Sunday, October 31, 2010

U.S. Invades Veracruz - In 1914

Did you know the U.S. invaded Veracruz, Mexico in April of 1914?  I'll admit I didn't.  Actually, I do recall a brief mention of Mexico - U.S. relations leading up to WWI in my American History Class from high school.  If we talked about an invasion, I had forgotten all about it (that comes with the gray hair...).  I do, however, remember seeing the postcard photographs with my grandfather's handwriting on them.  He was long dead by the time I came around, and my grandmother only new he was in the Marines.  Evidently my grandfather was a participant in the invasion and/or occupation of Veracruz.

I though it might be interesting to create a post describing the whole thing using my grandfather's photos as a backdrop.  The first photo is one I have posted on my blog.  It is of my grandfather, George Pratt, standing on board the U.S.S. Virginia.  If this photo was taken in 1914, George would have been about 23 years old.

Bow of the U.S.S. Virginia
Veracruz was one of the main seaports used for Mexican commerce.  As the World political scene became more and more unstable as it slipped toward a major European conflict, President Woodrow Wilson tried to prevent the U.S. from becoming involved.  From what I can see, Mexico at this time was ruled by a dictator named Victoriano Huerta.  His nickname is The Jackal.  England, at this time, received most of their oil from Mexico, and to maintain this supply they support their own private army.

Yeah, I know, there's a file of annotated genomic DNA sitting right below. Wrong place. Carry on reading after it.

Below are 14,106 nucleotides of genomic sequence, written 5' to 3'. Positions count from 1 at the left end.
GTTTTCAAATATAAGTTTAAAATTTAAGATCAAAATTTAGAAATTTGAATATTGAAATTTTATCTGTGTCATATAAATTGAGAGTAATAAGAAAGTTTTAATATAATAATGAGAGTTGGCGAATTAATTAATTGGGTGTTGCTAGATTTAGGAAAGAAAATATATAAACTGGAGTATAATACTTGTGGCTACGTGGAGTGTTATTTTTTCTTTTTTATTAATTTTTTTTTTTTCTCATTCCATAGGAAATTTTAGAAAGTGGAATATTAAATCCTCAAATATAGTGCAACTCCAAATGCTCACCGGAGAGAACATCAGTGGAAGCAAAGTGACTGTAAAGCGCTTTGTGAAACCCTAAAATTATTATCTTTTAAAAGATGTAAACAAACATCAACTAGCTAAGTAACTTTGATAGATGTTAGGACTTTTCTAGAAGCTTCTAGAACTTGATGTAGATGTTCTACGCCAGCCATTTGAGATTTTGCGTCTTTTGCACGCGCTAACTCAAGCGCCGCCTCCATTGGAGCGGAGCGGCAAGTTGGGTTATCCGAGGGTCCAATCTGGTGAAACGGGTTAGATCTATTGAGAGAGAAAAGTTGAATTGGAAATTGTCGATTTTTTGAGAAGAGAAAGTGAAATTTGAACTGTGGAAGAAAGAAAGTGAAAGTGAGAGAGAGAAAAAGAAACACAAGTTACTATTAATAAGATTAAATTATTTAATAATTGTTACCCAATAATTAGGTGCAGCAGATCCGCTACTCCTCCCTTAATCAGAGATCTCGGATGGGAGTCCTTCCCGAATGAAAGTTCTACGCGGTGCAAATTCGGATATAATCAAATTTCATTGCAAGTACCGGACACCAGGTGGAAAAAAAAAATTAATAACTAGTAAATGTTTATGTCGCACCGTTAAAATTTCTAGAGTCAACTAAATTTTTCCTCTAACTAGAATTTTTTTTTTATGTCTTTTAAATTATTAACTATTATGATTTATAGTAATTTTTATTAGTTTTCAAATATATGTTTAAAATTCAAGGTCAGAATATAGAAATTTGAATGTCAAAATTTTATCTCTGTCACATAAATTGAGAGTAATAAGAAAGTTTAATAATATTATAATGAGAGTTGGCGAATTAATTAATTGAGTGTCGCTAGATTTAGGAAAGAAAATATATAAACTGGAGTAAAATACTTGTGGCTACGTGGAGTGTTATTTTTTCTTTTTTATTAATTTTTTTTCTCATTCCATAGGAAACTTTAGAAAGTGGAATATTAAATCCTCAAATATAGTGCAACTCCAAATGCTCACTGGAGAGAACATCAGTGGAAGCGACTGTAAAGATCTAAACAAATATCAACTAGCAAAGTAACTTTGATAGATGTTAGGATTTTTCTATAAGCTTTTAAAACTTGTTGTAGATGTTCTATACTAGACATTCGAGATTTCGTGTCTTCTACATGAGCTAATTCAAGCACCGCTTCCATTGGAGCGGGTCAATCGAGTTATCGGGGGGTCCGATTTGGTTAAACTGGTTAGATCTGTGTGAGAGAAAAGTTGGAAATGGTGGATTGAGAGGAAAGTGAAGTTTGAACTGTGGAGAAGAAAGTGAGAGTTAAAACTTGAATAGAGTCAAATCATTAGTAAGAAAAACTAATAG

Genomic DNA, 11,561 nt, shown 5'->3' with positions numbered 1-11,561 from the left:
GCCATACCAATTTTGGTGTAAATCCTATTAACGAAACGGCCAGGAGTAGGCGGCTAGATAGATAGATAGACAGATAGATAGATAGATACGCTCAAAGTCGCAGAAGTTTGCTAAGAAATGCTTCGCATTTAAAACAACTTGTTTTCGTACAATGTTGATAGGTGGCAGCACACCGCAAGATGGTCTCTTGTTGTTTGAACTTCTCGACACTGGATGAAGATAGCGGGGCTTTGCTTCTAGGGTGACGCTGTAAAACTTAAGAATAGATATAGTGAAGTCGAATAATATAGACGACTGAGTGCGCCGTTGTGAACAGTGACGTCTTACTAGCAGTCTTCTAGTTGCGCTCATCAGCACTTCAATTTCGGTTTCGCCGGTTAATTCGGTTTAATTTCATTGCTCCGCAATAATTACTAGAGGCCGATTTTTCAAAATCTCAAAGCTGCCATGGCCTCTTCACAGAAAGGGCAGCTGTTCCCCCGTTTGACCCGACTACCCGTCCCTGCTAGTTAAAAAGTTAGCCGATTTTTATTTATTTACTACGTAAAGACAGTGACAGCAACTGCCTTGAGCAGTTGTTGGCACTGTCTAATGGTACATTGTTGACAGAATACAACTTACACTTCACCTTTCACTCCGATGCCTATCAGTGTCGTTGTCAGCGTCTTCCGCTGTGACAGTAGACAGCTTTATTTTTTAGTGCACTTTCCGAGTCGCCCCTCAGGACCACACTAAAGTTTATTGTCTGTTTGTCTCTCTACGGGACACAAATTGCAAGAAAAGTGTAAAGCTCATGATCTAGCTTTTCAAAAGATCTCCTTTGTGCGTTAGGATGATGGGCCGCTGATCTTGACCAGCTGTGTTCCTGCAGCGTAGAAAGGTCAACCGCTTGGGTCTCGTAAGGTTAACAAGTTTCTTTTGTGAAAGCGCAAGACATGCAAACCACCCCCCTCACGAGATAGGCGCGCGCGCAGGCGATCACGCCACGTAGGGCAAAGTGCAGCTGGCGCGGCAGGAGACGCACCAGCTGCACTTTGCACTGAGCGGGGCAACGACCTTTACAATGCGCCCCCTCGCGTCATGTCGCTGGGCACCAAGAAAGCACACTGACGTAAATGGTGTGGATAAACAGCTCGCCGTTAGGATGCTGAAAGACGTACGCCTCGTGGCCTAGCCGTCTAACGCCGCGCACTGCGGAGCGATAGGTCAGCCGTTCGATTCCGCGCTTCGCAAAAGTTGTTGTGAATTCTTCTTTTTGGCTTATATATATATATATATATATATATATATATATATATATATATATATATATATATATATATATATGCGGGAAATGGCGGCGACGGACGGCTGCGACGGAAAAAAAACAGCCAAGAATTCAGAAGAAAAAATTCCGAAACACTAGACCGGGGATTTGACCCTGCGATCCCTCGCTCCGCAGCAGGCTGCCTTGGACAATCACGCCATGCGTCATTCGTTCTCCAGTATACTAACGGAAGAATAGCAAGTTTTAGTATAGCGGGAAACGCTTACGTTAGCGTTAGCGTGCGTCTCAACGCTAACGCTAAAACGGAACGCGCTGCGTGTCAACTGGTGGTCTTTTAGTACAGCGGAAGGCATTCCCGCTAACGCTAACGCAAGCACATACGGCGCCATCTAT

Germany wants to create unrest in Mexico to divert the English attention from the rapidly deteriorating political situation in Europe.  The German government decides to sell arms to Huerta to strengthen his rule.  This of course is disturbing to President Wilson and ultimately seals not only the fate of Veracruz, but that of 'The Jackal' too.      

The American forces take the city of Veracruz and occupy it until the end of November of 1914.  I'm not sure how long my grandfather was stationed there, but evidently he rarely talked about his time in the Marines.  By the time the U.S. is ready to enter what has now become a World War, George is living in Detroit and claims a deferment from the draft because he is his mother's sole source of support.

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